There are short story writers who blindly send their work to any competition or publication going, and editors know it. Because of this the more bespoke your enquiry, the more well-disposed the recipient will be to your work.

#10 Don’t give up

It’s difficult to communicate how busy most short story publishers are, whatever their chosen format may be. Rejection could be down to quality or suitability, but it could also be because someone rushed through your entry to get to lunch or your heroine shared her named with their ex-girlfriend. Obsessing over the whys gets you nothing, wears you down, and wastes your time.

Obsessing over why you don't get published gets you nothing, wears you down, and wastes your time.Click To Tweet

If feedback is provided then take what’s useful and move on. If not then that’s fine; you’re waiting for two more responses for the same story, and are busy writing the next. Writing and applying for publication isn’t a series of ‘success or failure’ moments, it’s one long process that constantly improves your flexibility and skill as a writer. It’s also a hell of a motivator, something we can all use from time to time.

If you’re serious about getting your short fiction published then take a look at 7 (free) online writing tools that will make you more productive for the kit you need to optimize your writing time. Or for more on writing for publication check out Should you enter a writing competition?

Fancy boasting about your successes, or sharing some advice from the short fiction trenches? Please get in touch with me in the comments below.

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9 thoughts on “10 Things You Must Do To Get A Short Story Published”

  1. I am a retired english teacher who has published one novel. I am considering writing articles or short stories. I have looked into blog writing and other stories for magazines.I can’t decide if blog writing is going to help me get read. My main concern is getting my writing read.I know I am starting out in a new career. Can you email me which direction I should go?

    1. Hi Mike,

      It really depends who you’re trying to reach with your work. I’d suggest looking at some competitions, as this is a good way to start finding readers.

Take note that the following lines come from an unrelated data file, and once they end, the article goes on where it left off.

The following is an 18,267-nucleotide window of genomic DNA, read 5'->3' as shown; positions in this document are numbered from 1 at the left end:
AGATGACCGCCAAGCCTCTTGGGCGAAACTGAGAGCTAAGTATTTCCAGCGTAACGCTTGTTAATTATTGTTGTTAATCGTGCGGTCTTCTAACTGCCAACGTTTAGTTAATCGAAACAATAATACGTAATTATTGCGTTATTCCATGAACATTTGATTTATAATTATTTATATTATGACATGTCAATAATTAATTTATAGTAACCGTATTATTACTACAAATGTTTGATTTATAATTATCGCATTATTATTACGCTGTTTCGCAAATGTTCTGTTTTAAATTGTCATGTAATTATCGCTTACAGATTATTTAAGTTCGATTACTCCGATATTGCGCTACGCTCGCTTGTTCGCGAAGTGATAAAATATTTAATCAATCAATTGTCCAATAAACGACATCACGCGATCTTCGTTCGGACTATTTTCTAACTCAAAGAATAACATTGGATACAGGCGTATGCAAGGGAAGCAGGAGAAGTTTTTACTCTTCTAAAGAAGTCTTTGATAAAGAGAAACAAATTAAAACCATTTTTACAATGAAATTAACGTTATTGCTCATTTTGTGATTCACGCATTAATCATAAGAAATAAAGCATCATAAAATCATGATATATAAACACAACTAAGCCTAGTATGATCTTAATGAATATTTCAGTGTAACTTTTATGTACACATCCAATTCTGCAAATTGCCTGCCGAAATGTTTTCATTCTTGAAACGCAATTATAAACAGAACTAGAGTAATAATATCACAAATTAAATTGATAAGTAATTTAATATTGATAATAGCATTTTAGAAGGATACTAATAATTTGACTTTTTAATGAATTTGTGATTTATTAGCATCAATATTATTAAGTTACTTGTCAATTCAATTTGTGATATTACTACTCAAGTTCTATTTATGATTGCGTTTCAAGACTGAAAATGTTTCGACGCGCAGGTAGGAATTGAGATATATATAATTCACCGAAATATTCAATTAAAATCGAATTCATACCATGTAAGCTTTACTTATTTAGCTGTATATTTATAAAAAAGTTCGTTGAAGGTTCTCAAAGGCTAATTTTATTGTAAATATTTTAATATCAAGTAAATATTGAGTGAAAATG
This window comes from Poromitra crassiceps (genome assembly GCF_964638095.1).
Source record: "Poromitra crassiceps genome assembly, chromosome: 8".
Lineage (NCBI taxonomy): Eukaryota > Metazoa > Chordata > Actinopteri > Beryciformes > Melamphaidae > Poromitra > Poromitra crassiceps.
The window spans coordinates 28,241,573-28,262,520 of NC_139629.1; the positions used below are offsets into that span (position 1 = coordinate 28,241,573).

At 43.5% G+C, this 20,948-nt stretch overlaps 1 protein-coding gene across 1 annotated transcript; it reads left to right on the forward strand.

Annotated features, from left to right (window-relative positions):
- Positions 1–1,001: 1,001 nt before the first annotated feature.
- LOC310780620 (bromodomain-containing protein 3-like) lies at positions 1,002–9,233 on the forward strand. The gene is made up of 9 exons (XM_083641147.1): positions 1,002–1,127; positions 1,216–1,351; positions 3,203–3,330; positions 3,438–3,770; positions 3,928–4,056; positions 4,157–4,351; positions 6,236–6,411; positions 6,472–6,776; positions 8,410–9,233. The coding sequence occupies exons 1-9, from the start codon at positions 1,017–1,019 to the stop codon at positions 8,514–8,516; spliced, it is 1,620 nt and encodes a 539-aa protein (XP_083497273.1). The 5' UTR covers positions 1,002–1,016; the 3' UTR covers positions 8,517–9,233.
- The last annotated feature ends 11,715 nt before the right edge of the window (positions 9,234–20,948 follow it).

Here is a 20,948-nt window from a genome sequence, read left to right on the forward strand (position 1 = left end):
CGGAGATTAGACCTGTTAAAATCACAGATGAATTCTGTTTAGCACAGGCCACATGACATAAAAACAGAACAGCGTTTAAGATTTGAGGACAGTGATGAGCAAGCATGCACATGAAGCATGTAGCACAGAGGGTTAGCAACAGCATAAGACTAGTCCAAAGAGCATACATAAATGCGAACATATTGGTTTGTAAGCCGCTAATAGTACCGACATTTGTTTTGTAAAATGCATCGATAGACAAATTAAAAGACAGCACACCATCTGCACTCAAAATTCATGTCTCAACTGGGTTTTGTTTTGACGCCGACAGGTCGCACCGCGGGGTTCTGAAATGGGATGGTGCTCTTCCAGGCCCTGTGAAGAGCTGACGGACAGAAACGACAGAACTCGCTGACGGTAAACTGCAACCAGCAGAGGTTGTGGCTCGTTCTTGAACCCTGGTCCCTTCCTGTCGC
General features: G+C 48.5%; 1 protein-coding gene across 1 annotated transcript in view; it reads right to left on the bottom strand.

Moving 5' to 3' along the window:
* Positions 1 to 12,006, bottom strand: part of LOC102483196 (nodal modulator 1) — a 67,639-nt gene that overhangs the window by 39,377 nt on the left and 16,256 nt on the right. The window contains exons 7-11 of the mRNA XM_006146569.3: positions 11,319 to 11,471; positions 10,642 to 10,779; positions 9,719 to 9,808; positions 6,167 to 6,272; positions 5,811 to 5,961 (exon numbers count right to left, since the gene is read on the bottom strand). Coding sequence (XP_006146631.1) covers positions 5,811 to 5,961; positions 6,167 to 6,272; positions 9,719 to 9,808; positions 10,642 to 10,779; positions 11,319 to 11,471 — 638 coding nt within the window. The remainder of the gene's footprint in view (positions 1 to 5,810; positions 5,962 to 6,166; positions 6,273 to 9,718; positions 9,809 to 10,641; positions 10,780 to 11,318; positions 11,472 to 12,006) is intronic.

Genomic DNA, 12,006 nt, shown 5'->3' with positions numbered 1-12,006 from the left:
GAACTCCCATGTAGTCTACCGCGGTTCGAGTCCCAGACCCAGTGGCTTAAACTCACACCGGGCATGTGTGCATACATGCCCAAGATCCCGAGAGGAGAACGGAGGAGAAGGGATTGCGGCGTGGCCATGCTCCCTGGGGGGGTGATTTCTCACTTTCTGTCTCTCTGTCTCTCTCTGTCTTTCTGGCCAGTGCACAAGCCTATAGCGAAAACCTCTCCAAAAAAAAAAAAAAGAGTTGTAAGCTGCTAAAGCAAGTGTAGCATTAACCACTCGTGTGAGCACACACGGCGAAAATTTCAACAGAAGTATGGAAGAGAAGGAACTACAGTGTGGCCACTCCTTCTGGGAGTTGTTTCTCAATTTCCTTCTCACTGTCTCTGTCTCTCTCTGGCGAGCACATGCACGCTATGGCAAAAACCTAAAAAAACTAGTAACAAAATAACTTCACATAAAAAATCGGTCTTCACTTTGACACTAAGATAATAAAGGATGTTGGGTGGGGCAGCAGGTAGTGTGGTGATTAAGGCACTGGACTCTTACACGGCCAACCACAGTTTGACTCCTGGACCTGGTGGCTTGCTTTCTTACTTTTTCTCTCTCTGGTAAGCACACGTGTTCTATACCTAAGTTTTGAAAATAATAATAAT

2. Hello. I wrote a short story for the purpose of teaching my students figurative language. I do not tell my students that I wrote it in order to avoid bias feedback. For years, most of my students have loved the story. I also have graphic organizers and other teaching material that I created to accompany the story. I have a copyright on the work, but how do I move it to the place of publication? Thank you for your response.


  3. Thank you for sharing such interesting tips. I think that short stories can help a novice writer gain an audience, because short stories can be written very quickly, and touch on various niches in writing. What do you think about this?

    1. Hi Writer,

      In short, I think you’re absolutely right. Short stories are an amazing tool in pretty much any arena – they help you improve your writing craft, you can use them to teach yourself how to edit, they give you things to publish, and they teach you how to be less precious about your work. They also let you explore ideas, plots, characters, and themes with relative freedom, and they’re the most realistic way for modern writers to try and ‘write every day’ without it becoming a crushing chore.

      One thing that really brought my own self-editing on was writing shorter fiction to an exact word count. Having that kind of absolute goal in place really helps you separate writer-brain from editor-brain. A lot less ‘does anything really need to be cut here?’ and a lot more ‘what can I shave away to hit my goal?’


  4. carla villarreal


    I am writing a short story with my grandson. What is the best avenue to digitally self publish this? Thanks!